CHARLOTTE, N.C. — It was expected to be a busy night for Charlotte City Council Monday.
Their meeting began at 5 p.m. and included agenda items including accusations that COVID-19 relief money was misused, a vote on funding support to Atrium Health's Innovation District, and the expansion of automated screening lanes used to speed up security checkpoints at Charlotte Douglas International Airport.
Use of federal COVID-19 money in Charlotte
Council members were expected to address several items on the agenda, including how federal COVID-19 money was spent within the community.
Congressman Rep. Ted Budd, who represents the state's 13th congressional district spanning from Rowan County through Caswell County, sent Charlotte Mayor Vi Lyles a letter asking for answers about how the city planned to spend $60 million in funding from the American Rescue Plan (ARP). That dollar amount represents the bulk of the $71 million awarded to the city as part of pandemic relief.
Monday's meeting was the first City Council meeting since Congressman Budd's letter.
Atrium Health Innovation District
Council also voted on Atrium Health's Innovation District, which passed unanimously. They also discussed whether to use public money to help with infrastructure costs for the medical school project.
Atrium Health issued a statement ahead of the Council meeting, saying "using public money" to finance the Innovation District is a bit of a "misnomer.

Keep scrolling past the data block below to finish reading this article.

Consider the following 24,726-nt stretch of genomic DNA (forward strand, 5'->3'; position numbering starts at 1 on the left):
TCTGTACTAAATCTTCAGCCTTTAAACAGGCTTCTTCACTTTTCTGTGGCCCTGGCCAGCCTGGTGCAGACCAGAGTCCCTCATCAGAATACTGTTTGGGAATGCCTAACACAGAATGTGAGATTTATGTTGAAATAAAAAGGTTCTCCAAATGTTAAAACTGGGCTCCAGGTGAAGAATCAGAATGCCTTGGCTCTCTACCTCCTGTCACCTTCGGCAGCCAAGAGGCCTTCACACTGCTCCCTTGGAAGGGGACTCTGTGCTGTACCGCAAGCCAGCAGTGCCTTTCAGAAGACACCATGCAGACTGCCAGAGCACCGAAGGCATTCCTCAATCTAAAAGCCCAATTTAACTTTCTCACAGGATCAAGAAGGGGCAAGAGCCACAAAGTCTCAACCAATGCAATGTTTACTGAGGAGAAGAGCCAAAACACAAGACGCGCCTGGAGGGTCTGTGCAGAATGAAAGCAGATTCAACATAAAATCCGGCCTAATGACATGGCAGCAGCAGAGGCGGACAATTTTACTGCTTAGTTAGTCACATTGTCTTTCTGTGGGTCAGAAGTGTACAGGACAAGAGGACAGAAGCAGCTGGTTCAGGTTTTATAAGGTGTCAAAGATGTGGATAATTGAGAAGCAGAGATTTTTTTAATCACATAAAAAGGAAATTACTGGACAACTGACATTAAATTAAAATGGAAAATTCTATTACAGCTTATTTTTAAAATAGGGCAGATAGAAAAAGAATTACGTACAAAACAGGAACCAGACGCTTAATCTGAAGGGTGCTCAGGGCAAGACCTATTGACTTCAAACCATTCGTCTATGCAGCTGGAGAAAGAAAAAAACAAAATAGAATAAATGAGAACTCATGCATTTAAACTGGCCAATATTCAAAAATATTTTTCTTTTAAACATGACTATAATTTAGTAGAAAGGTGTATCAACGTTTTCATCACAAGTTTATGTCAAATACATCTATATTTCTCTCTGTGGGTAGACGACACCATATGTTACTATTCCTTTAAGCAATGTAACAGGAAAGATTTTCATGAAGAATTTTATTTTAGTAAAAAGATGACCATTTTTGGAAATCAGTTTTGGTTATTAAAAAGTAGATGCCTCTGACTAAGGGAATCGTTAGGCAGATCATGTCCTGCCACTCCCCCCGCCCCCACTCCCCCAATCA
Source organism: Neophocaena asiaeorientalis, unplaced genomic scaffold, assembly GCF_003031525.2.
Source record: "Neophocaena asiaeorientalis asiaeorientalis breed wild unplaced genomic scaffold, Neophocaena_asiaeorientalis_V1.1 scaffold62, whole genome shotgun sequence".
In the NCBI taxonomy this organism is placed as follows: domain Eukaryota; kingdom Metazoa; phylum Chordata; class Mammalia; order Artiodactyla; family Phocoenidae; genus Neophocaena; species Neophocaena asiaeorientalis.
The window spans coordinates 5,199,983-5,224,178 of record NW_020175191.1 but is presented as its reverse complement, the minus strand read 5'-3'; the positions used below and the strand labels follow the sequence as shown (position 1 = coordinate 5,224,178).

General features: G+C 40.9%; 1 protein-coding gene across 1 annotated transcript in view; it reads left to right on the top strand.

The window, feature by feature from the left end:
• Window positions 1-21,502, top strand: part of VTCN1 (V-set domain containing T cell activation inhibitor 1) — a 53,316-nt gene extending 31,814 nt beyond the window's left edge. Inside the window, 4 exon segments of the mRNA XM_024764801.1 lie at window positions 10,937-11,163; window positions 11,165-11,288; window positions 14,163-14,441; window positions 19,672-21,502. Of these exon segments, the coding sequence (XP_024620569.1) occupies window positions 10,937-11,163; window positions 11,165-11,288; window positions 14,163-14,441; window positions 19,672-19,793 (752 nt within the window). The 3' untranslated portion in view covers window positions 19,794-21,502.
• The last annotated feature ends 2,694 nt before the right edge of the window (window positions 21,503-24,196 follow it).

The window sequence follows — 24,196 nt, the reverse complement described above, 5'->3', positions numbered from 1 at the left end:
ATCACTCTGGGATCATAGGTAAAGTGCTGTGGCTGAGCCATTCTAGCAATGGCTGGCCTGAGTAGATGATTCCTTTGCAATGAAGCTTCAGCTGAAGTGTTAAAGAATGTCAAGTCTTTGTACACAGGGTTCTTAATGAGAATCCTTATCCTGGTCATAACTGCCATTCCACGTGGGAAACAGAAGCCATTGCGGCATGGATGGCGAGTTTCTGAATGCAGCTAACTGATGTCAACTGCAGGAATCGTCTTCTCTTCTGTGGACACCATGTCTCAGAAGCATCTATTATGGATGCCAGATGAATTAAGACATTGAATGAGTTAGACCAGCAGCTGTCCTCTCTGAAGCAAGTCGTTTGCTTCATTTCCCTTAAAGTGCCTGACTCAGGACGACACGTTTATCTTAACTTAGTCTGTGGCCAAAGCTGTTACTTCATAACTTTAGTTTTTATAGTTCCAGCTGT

"It's important to note there is no upfront money granted to Atrium Health or the project develop via the tax increment grants (TIG) that have been requested," a spokesman from Atrium Health said by email. "As the property is developed, the TIG funds offset some of the construction costs incurred for infrastructure costs that would normally be borne by the city and/or county – things like water, sewer, and power, as well as roads."
Updates for Charlotte Douglas International Airport
Reported by WCNC Charlotte's Indira Eskieva
Charlotte’s City Council will also vote on an airport project that’s supposed to get travelers through security lines faster. The project comes with a price tag that’s almost $4 million and will bring automated screening lanes (ASL) to Checkpoints A and B at Charlotte Douglas Airport (CLT).
Automated screening lanes allow several passengers to place items in bins at the same time. The process is more automatic, and the bins are 25 percent larger. The lanes were already installed at Checkpoint E, which is at the east end of the airport, in February of 2021.
The vote to install more comes as major renovations continue at CLT. The number of checkpoints available will be reduced while work is being done on the terminal lobby and checkpoints. Automated screening lanes should help with wait times during that time.
Representatives for CLT said if approved, work will start in Fall of 2022 and the new checkpoint should open in Spring 2023. Checkpoints A and B will be combined to become Checkpoint 1. Brierton, James
“ASLs enhance security efficiency while decreasing the amount of time travelers spend in the security screening process,” said a spokesperson for the airport.
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